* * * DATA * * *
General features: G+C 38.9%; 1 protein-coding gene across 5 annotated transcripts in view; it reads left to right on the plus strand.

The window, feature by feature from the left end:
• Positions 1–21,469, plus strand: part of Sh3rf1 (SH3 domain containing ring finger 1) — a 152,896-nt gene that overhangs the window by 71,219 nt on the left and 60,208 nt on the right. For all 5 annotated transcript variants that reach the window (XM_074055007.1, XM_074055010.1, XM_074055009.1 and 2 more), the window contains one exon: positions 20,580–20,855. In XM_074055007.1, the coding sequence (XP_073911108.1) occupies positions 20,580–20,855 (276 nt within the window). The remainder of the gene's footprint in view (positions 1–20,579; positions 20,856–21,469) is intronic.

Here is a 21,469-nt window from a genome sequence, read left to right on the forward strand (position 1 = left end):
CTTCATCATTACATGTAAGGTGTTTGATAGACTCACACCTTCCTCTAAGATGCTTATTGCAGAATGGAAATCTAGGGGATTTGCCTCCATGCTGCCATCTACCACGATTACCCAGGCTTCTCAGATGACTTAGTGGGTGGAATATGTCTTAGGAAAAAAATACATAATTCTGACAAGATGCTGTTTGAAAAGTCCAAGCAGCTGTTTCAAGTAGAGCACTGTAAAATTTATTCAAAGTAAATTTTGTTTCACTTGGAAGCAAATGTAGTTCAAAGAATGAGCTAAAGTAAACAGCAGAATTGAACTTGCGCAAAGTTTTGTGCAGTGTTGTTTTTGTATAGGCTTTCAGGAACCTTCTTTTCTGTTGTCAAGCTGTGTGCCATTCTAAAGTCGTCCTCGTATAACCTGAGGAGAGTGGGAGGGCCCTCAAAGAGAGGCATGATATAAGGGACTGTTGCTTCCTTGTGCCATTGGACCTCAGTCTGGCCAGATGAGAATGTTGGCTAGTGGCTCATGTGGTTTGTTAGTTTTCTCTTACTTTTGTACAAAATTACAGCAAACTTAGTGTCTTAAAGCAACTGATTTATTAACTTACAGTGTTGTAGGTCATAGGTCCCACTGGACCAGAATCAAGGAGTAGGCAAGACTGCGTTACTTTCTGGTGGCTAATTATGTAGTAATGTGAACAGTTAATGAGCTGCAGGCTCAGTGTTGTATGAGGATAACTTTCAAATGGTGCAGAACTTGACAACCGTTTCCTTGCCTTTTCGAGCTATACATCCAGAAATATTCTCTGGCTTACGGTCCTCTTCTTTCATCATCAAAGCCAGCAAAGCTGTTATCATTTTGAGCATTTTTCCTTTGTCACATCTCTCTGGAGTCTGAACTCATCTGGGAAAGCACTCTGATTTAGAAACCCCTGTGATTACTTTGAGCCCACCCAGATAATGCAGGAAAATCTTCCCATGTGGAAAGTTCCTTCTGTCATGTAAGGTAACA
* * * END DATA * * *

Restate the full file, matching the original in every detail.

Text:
General features: G+C 38.9%; 1 protein-coding gene across 5 annotated transcripts in view; it reads left to right on the plus strand.

The window, feature by feature from the left end:
• Positions 1–21,469, plus strand: part of Sh3rf1 (SH3 domain containing ring finger 1) — a 152,896-nt gene that overhangs the window by 71,219 nt on the left and 60,208 nt on the right. For all 5 annotated transcript variants that reach the window (XM_074055007.1, XM_074055010.1, XM_074055009.1 and 2 more), the window contains one exon: positions 20,580–20,855. In XM_074055007.1, the coding sequence (XP_073911108.1) occupies positions 20,580–20,855 (276 nt within the window). The remainder of the gene's footprint in view (positions 1–20,579; positions 20,856–21,469) is intronic.

Here is a 21,469-nt window from a genome sequence, read left to right on the forward strand (position 1 = left end):
CTTCATCATTACATGTAAGGTGTTTGATAGACTCACACCTTCCTCTAAGATGCTTATTGCAGAATGGAAATCTAGGGGATTTGCCTCCATGCTGCCATCTACCACGATTACCCAGGCTTCTCAGATGACTTAGTGGGTGGAATATGTCTTAGGAAAAAAATACATAATTCTGACAAGATGCTGTTTGAAAAGTCCAAGCAGCTGTTTCAAGTAGAGCACTGTAAAATTTATTCAAAGTAAATTTTGTTTCACTTGGAAGCAAATGTAGTTCAAAGAATGAGCTAAAGTAAACAGCAGAATTGAACTTGCGCAAAGTTTTGTGCAGTGTTGTTTTTGTATAGGCTTTCAGGAACCTTCTTTTCTGTTGTCAAGCTGTGTGCCATTCTAAAGTCGTCCTCGTATAACCTGAGGAGAGTGGGAGGGCCCTCAAAGAGAGGCATGATATAAGGGACTGTTGCTTCCTTGTGCCATTGGACCTCAGTCTGGCCAGATGAGAATGTTGGCTAGTGGCTCATGTGGTTTGTTAGTTTTCTCTTACTTTTGTACAAAATTACAGCAAACTTAGTGTCTTAAAGCAACTGATTTATTAACTTACAGTGTTGTAGGTCATAGGTCCCACTGGACCAGAATCAAGGAGTAGGCAAGACTGCGTTACTTTCTGGTGGCTAATTATGTAGTAATGTGAACAGTTAATGAGCTGCAGGCTCAGTGTTGTATGAGGATAACTTTCAAATGGTGCAGAACTTGACAACCGTTTCCTTGCCTTTTCGAGCTATACATCCAGAAATATTCTCTGGCTTACGGTCCTCTTCTTTCATCATCAAAGCCAGCAAAGCTGTTATCATTTTGAGCATTTTTCCTTTGTCACATCTCTCTGGAGTCTGAACTCATCTGGGAAAGCACTCTGATTTAGAAACCCCTGTGATTACTTTGAGCCCACCCAGATAATGCAGGAAAATCTTCCCATGTGGAAAGTTCCTTCTGTCATGTAAGGTAACA